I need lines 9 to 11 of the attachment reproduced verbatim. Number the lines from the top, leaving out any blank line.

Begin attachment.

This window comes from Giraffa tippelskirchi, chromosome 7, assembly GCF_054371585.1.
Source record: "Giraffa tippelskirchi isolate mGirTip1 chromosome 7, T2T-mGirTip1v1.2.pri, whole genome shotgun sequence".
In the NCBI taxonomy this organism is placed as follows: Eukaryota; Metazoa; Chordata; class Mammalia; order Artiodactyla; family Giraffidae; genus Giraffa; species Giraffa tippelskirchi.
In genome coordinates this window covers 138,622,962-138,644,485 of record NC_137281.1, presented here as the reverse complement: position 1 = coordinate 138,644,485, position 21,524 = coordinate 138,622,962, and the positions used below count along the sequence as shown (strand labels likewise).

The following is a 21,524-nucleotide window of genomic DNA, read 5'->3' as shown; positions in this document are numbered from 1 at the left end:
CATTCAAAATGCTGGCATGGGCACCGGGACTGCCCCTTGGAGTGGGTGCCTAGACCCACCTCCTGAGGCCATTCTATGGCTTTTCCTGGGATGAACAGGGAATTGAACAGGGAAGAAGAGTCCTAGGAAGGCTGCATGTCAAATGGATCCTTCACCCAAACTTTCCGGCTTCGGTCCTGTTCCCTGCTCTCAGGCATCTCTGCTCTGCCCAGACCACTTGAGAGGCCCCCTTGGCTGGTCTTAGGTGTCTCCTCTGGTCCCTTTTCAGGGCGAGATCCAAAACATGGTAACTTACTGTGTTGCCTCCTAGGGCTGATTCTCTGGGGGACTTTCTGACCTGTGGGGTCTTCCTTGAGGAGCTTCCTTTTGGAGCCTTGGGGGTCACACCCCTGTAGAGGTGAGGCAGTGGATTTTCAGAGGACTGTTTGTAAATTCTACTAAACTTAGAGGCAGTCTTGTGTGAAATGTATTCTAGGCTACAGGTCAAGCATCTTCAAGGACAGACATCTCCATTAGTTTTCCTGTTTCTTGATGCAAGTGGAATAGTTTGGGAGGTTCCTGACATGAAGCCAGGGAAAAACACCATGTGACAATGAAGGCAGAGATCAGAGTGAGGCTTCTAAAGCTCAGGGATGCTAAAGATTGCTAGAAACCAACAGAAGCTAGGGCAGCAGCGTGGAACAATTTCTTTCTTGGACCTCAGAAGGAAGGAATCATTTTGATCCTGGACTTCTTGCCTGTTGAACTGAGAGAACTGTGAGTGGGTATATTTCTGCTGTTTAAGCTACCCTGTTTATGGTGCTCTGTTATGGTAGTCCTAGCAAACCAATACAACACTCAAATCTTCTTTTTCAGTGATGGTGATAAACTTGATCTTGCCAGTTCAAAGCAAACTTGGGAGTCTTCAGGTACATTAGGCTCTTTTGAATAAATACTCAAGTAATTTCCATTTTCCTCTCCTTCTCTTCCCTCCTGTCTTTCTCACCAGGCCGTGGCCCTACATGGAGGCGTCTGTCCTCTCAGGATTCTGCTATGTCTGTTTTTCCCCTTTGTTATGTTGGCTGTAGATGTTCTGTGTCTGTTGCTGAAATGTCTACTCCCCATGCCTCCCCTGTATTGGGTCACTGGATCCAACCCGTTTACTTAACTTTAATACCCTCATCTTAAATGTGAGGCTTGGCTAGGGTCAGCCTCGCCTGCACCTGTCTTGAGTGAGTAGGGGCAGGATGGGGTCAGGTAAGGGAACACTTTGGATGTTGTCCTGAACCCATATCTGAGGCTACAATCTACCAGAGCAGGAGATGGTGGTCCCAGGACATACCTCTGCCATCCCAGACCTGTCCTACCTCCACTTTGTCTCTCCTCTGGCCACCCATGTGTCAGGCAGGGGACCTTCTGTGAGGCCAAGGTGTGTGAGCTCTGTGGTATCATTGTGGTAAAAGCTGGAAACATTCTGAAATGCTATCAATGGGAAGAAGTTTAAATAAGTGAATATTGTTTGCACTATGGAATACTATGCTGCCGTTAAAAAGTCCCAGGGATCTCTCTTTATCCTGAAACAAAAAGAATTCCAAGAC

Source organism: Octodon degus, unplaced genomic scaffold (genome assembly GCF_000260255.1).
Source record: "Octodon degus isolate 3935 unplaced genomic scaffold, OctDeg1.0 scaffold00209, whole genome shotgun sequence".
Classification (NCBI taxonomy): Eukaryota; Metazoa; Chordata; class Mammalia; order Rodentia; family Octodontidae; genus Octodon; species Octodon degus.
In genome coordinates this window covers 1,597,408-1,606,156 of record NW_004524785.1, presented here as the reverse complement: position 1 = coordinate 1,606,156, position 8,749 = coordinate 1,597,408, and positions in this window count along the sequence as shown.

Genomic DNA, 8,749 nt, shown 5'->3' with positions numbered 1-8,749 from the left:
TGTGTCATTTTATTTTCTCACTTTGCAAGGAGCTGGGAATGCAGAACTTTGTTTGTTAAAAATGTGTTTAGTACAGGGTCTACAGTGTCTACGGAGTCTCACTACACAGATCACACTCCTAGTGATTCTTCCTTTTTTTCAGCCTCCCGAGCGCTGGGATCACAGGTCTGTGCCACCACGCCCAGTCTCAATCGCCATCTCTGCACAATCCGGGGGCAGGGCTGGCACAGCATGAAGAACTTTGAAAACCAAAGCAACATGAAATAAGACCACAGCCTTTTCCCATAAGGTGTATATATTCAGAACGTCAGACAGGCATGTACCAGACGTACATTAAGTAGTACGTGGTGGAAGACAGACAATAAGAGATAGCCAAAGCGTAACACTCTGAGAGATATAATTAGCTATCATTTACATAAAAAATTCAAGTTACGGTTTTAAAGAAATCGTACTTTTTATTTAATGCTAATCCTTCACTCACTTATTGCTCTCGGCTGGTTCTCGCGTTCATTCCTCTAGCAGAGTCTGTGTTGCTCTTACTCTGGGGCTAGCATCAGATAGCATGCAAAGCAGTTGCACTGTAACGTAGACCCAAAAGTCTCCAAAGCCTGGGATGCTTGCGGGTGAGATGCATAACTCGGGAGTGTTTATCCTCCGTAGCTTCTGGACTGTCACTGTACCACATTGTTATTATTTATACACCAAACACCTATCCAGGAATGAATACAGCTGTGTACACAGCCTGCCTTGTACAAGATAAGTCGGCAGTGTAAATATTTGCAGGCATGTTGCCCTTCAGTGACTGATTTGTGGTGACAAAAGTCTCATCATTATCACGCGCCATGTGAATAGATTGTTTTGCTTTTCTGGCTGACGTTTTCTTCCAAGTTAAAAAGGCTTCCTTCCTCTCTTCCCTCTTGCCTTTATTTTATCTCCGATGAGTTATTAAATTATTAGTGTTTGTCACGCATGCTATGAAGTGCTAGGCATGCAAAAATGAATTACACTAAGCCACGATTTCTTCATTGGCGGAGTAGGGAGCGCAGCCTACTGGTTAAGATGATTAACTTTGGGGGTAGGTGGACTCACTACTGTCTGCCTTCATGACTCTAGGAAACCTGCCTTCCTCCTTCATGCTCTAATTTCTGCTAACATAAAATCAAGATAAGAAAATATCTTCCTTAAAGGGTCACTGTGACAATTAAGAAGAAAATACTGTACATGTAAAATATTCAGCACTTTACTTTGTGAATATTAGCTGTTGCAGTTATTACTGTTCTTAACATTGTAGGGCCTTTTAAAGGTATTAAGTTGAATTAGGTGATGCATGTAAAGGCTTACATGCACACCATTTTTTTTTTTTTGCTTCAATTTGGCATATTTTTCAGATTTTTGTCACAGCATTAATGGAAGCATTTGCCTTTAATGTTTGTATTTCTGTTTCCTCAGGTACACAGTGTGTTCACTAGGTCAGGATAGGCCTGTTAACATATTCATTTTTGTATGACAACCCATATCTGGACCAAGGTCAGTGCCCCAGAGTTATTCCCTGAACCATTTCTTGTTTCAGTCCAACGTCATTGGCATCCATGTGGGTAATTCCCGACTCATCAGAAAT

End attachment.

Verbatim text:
Classification (NCBI taxonomy): Eukaryota; Metazoa; Chordata; class Mammalia; order Rodentia; family Octodontidae; genus Octodon; species Octodon degus.
In genome coordinates this window covers 1,597,408-1,606,156 of record NW_004524785.1, presented here as the reverse complement: position 1 = coordinate 1,606,156, position 8,749 = coordinate 1,597,408, and positions in this window count along the sequence as shown.

Genomic DNA, 8,749 nt, shown 5'->3' with positions numbered 1-8,749 from the left: